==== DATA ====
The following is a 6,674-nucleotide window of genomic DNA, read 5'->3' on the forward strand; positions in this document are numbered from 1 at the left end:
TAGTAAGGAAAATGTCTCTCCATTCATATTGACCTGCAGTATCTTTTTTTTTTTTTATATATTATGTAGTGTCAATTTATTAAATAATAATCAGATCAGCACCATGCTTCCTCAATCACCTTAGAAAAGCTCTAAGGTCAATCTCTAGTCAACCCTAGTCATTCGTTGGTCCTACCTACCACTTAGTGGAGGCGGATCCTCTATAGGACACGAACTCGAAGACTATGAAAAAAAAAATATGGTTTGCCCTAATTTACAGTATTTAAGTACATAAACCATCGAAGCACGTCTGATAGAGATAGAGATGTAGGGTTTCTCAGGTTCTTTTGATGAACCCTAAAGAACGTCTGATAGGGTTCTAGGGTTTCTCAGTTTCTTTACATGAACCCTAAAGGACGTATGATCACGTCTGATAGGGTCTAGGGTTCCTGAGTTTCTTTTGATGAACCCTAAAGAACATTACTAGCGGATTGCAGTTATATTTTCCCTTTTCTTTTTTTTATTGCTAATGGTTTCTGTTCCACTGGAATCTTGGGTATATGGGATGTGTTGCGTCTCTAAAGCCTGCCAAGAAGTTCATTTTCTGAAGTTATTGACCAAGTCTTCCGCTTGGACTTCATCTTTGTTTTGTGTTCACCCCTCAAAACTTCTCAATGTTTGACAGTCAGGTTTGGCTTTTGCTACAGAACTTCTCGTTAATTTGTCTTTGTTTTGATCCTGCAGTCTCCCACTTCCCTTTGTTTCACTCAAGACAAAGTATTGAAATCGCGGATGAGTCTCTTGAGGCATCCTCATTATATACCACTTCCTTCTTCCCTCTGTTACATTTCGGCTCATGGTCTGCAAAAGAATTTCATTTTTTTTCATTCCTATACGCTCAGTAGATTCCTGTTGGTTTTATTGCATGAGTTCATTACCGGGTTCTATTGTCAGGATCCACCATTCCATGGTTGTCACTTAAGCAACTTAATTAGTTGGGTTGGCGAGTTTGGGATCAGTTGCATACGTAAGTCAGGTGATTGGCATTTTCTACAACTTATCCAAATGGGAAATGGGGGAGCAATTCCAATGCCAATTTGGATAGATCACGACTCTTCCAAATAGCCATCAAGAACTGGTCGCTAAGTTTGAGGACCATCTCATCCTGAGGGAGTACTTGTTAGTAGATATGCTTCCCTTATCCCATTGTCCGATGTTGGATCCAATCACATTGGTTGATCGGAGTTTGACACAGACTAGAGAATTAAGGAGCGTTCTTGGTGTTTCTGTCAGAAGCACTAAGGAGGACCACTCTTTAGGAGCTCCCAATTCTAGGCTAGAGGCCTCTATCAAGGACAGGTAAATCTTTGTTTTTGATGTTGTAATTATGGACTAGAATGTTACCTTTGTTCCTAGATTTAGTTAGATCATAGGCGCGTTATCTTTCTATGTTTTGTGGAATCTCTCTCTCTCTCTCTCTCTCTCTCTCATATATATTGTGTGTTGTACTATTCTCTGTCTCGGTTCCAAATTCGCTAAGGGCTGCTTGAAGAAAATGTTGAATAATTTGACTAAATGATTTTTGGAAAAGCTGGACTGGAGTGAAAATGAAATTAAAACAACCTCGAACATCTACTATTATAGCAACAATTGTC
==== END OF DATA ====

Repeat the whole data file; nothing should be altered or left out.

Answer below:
The following is a 6,674-nucleotide window of genomic DNA, read 5'->3' on the forward strand; positions in this document are numbered from 1 at the left end:
TAGTAAGGAAAATGTCTCTCCATTCATATTGACCTGCAGTATCTTTTTTTTTTTTTATATATTATGTAGTGTCAATTTATTAAATAATAATCAGATCAGCACCATGCTTCCTCAATCACCTTAGAAAAGCTCTAAGGTCAATCTCTAGTCAACCCTAGTCATTCGTTGGTCCTACCTACCACTTAGTGGAGGCGGATCCTCTATAGGACACGAACTCGAAGACTATGAAAAAAAAAATATGGTTTGCCCTAATTTACAGTATTTAAGTACATAAACCATCGAAGCACGTCTGATAGAGATAGAGATGTAGGGTTTCTCAGGTTCTTTTGATGAACCCTAAAGAACGTCTGATAGGGTTCTAGGGTTTCTCAGTTTCTTTACATGAACCCTAAAGGACGTATGATCACGTCTGATAGGGTCTAGGGTTCCTGAGTTTCTTTTGATGAACCCTAAAGAACATTACTAGCGGATTGCAGTTATATTTTCCCTTTTCTTTTTTTTATTGCTAATGGTTTCTGTTCCACTGGAATCTTGGGTATATGGGATGTGTTGCGTCTCTAAAGCCTGCCAAGAAGTTCATTTTCTGAAGTTATTGACCAAGTCTTCCGCTTGGACTTCATCTTTGTTTTGTGTTCACCCCTCAAAACTTCTCAATGTTTGACAGTCAGGTTTGGCTTTTGCTACAGAACTTCTCGTTAATTTGTCTTTGTTTTGATCCTGCAGTCTCCCACTTCCCTTTGTTTCACTCAAGACAAAGTATTGAAATCGCGGATGAGTCTCTTGAGGCATCCTCATTATATACCACTTCCTTCTTCCCTCTGTTACATTTCGGCTCATGGTCTGCAAAAGAATTTCATTTTTTTTCATTCCTATACGCTCAGTAGATTCCTGTTGGTTTTATTGCATGAGTTCATTACCGGGTTCTATTGTCAGGATCCACCATTCCATGGTTGTCACTTAAGCAACTTAATTAGTTGGGTTGGCGAGTTTGGGATCAGTTGCATACGTAAGTCAGGTGATTGGCATTTTCTACAACTTATCCAAATGGGAAATGGGGGAGCAATTCCAATGCCAATTTGGATAGATCACGACTCTTCCAAATAGCCATCAAGAACTGGTCGCTAAGTTTGAGGACCATCTCATCCTGAGGGAGTACTTGTTAGTAGATATGCTTCCCTTATCCCATTGTCCGATGTTGGATCCAATCACATTGGTTGATCGGAGTTTGACACAGACTAGAGAATTAAGGAGCGTTCTTGGTGTTTCTGTCAGAAGCACTAAGGAGGACCACTCTTTAGGAGCTCCCAATTCTAGGCTAGAGGCCTCTATCAAGGACAGGTAAATCTTTGTTTTTGATGTTGTAATTATGGACTAGAATGTTACCTTTGTTCCTAGATTTAGTTAGATCATAGGCGCGTTATCTTTCTATGTTTTGTGGAATCTCTCTCTCTCTCTCTCTCTCTCTCTCATATATATTGTGTGTTGTACTATTCTCTGTCTCGGTTCCAAATTCGCTAAGGGCTGCTTGAAGAAAATGTTGAATAATTTGACTAAATGATTTTTGGAAAAGCTGGACTGGAGTGAAAATGAAATTAAAACAACCTCGAACATCTACTATTATAGCAACAATTGTC